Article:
Amazon is everywhere.
The online retail giant has a massive cloud computing business, it recently acquired Whole Foods to give it a bricks-and-clicks presence and now, it’s considering making a leap into a banking partnership. Maybe it had to happen eventually.
Amazon’s Search for a Banking Partner
Amazon has been very clear in its intent when it comes to this new venture into banking: it isn’t looking to become a bank. It just wants to be bank-like. Last fall, Amazon put out a call for hybrid-type checking accounts from several major banks in the field. Now, it’s reviewing the finalists, which seem to be JP Morgan and Capital One. And just recently, the company announced that Amazon Prime members with Visa rewards cards will get 5% back when they use the cards at Whole Foods, with non-Prime customers getting 3% back.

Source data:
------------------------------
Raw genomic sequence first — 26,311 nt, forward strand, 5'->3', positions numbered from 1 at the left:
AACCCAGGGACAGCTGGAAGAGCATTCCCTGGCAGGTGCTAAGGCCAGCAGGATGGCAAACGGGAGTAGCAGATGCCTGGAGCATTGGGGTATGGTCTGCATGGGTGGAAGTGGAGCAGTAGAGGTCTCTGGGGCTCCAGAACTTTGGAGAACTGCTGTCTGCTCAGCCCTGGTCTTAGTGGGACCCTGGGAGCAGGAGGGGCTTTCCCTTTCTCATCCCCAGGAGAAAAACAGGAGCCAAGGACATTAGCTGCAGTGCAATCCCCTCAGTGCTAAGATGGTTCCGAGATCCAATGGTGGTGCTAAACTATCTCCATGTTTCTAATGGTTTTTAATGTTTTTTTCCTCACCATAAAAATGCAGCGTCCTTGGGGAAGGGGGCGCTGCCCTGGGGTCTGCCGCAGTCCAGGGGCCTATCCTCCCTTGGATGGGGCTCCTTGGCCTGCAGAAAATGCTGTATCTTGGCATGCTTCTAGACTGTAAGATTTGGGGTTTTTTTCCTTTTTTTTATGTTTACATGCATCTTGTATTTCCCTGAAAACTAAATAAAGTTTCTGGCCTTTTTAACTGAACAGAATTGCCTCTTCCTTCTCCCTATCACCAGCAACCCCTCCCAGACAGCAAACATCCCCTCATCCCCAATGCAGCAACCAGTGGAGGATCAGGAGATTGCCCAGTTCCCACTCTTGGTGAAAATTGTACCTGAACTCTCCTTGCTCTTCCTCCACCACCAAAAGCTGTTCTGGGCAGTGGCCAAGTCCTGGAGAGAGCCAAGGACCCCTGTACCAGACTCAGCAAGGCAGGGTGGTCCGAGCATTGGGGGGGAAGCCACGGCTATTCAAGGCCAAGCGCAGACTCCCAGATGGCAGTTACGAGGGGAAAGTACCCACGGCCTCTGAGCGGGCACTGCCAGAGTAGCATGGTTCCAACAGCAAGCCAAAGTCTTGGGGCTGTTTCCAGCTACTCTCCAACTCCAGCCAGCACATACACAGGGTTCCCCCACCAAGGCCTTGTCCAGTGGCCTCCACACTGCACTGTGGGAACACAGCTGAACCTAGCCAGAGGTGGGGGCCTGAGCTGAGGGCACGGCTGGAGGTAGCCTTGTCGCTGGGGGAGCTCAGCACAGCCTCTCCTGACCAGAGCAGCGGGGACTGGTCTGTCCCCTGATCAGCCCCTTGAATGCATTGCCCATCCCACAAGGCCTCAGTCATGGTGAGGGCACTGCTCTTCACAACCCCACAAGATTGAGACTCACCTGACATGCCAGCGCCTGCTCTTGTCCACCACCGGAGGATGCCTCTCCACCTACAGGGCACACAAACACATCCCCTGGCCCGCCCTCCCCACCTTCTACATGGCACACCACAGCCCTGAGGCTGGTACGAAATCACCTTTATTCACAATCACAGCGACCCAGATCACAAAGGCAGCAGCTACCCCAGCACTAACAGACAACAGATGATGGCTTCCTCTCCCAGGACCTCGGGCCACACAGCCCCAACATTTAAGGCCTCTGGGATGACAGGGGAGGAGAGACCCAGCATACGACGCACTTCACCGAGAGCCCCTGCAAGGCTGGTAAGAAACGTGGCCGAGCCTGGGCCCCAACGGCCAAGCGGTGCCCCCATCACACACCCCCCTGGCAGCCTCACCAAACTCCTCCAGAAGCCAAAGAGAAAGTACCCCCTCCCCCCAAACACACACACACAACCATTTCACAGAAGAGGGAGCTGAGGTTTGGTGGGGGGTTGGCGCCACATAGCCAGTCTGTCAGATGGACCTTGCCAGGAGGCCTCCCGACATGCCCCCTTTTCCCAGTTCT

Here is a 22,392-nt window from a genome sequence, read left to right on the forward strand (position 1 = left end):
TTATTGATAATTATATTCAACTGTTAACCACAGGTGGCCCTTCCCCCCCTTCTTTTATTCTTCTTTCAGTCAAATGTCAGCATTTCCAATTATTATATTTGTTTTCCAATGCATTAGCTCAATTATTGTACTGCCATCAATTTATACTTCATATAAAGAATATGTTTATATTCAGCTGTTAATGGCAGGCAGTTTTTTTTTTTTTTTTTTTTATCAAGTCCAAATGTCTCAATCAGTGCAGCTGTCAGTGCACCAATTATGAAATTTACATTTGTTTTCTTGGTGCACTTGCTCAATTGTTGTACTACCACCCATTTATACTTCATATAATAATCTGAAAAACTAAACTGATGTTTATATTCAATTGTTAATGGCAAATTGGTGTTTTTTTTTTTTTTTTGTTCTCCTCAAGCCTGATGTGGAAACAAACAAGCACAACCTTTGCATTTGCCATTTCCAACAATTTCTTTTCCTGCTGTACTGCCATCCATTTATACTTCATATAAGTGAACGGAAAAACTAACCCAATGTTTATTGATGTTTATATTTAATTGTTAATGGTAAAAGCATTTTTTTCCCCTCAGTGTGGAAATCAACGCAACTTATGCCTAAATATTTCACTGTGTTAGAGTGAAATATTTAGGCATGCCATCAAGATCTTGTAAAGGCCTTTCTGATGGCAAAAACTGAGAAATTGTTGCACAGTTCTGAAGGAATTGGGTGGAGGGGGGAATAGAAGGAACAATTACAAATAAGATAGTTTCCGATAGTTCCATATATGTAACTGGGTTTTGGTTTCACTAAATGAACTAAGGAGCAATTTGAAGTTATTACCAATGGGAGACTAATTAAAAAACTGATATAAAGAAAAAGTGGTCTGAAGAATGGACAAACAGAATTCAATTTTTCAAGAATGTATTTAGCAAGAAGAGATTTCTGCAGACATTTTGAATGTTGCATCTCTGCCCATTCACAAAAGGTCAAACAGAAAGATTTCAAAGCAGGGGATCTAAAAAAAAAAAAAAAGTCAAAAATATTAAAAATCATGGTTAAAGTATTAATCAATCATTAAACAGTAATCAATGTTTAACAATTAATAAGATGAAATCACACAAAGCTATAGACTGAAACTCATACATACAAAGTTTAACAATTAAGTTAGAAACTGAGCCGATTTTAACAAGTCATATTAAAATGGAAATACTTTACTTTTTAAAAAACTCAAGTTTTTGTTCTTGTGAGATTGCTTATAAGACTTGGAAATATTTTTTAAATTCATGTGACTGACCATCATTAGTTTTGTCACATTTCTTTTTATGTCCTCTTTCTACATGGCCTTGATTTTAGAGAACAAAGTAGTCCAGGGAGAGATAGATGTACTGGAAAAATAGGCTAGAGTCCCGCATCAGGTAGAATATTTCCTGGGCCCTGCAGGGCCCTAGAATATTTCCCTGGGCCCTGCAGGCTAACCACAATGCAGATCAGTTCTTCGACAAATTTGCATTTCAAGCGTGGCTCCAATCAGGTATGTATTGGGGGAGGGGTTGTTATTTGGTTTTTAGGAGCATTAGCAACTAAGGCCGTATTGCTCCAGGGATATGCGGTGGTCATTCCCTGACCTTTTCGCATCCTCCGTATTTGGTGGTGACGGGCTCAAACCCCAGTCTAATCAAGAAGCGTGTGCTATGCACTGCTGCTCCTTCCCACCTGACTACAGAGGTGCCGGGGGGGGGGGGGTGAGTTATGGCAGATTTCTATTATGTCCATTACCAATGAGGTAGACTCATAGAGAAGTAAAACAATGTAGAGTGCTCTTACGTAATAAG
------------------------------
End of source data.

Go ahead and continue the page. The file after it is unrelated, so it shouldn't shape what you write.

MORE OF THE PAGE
No one is clear exactly what this Amazon-branded bank account will look like, maybe not even Amazon itself. Will it have checking accounts or an ATM network? It’s unclear at this point. But like so many of Amazon’s recent moves, what may feel a little half-baked right now could prove to be a genius financial move on the part of the Internet giant.
The Plan Behind the Plan
Offering a customer-side banking product is more than a cute move to attract more attention or a convenience for loyal Amazon lovers.
It’s a really clever way for the company to save an enormous amount of money over the long-term. Imagine if Amazon were to convince frequent flyers to use their Amazon checking account to make all their purchases, the retailer would save the transaction fees on each and every one of those purchases by keeping the payment processing in-house.
Because banking is a highly regulated sector, however, Amazon has to tread carefully. That’s likely the main motivation behind seeking a partnership with an established and well-respected bank like JP Morgan or Capital One. This year is going to be one of visible diversification for Amazon, it would seem, as they continue to work toward a massive health care plan for employees, remake the grocery store experience with cashier-free markets and, apparently, make it even easier to spend an entire paycheck on its website.